I’ve been trying to post consistently every few days, but I had to let things go a bit this week. We’ve gotten our first round of colds for the season. My daughter has one of those nighttime coughs that no amount of vaporizers, syrups or slanted mattresses can help. Fine during the day, but her lungs rebel at the horizontal position and she hacks the night away.
I’ve been a light sleeper since having a baby and the onset of unreliable hormones. It means that any little noise, off-schedule caffeine, creak in the floorboards, keeps me awake. I am chronically sleep-deprived, propping myself up with caffeine and snarls throughout the day. When I do sleep, it’s heavy, with a horrible middle aged snore that inevitably leads to me sleeping on the couch. I always volunteer to move first, since my husband has to stay awake in an office all day long.
As I’ve gotten older, I realize how critical sleep is to my mood and brain functions. Entire days have passed by and I cannot recollect a single detail. On the occasion when I get a good night’s sleep, I have to re-check all of my paid work to make sure there are no errors. I have to reacquaint myself with my family. I have to apologize to friends for rambling phone calls in which I’ve completely forgotten dates and times of get-togethers. I have to apologize to my body for eating my way through exhaustion and not getting in a workout.
There are a lot of factors to getting a good night’s sleep and it seems if only one thing is off balance, I will awaken, startled in the night, wondering if I cancelled the dentist appointment or if the cats have been fed. On especially awful nights, I hear prowlers and potential kidnappers on the stairs, wrestling with windows, shimmying down drainpipes. I lay tense, thinking about all the objects in the room that could be weapons, in addition to the wooden T-ball bat next to the bed. I imagine that I would kill an intruder and not for just being an intruder, but for waking me up. Again.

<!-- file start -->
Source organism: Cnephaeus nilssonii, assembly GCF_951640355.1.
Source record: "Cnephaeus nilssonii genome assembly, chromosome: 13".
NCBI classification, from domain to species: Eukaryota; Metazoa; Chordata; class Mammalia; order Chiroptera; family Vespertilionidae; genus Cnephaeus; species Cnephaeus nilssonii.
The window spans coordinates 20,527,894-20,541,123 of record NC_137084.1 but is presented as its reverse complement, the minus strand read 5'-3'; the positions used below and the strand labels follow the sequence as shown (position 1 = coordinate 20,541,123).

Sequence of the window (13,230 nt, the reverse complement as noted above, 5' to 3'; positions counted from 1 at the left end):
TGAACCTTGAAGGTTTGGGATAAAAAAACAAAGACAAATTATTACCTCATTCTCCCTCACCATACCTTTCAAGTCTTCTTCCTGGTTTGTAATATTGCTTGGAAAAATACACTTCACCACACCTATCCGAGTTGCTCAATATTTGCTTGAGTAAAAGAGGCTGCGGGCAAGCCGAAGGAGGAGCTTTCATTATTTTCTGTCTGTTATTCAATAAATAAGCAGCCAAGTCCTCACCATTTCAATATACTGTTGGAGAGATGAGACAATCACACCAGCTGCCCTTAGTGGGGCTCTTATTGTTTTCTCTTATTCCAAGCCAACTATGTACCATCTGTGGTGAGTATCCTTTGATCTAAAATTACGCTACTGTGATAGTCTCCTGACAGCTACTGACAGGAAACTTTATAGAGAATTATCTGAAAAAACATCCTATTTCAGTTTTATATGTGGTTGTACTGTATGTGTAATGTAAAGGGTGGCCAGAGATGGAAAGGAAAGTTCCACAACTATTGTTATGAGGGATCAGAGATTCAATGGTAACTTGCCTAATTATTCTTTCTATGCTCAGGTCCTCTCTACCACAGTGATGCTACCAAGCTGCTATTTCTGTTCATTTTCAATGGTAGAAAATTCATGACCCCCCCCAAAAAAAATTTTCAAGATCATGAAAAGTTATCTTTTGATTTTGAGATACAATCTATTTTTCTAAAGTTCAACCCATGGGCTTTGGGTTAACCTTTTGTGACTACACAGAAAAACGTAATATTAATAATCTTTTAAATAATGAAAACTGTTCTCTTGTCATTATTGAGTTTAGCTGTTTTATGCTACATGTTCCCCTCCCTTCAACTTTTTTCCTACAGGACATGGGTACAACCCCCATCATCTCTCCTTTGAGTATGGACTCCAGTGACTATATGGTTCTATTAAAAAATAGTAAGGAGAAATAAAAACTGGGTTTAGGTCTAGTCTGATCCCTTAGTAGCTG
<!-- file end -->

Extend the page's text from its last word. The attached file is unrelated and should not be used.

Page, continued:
When I hit the wall, which is right about yesterday, I have to scale back on the caffeine, stop working, writing or eating into the late hours and force myself to bed. The first night of enforced rest I bitterly resent myself, tossing and turning and bemoaning my every ache and pain. By night two, I get the hang of things. By nights three and four, I start to get cocky. I stay up with a book, get into some show on Netflix, write like a mad journalist on deadline or eat my way through the cupboards. I think that I can resolve some software glitch I’ve been wrestling with for months or write a really great schedule for tomorrow, all the while ensuring that I will have no energy to follow said schedule.
Tonight is a re-set night. There will be lotion on my feet. I will have flossed. My bed will be warmed with a lavender heat wrap. And I will lie there, resentful and self-pitying until blissful sleep overrides my bad decisions.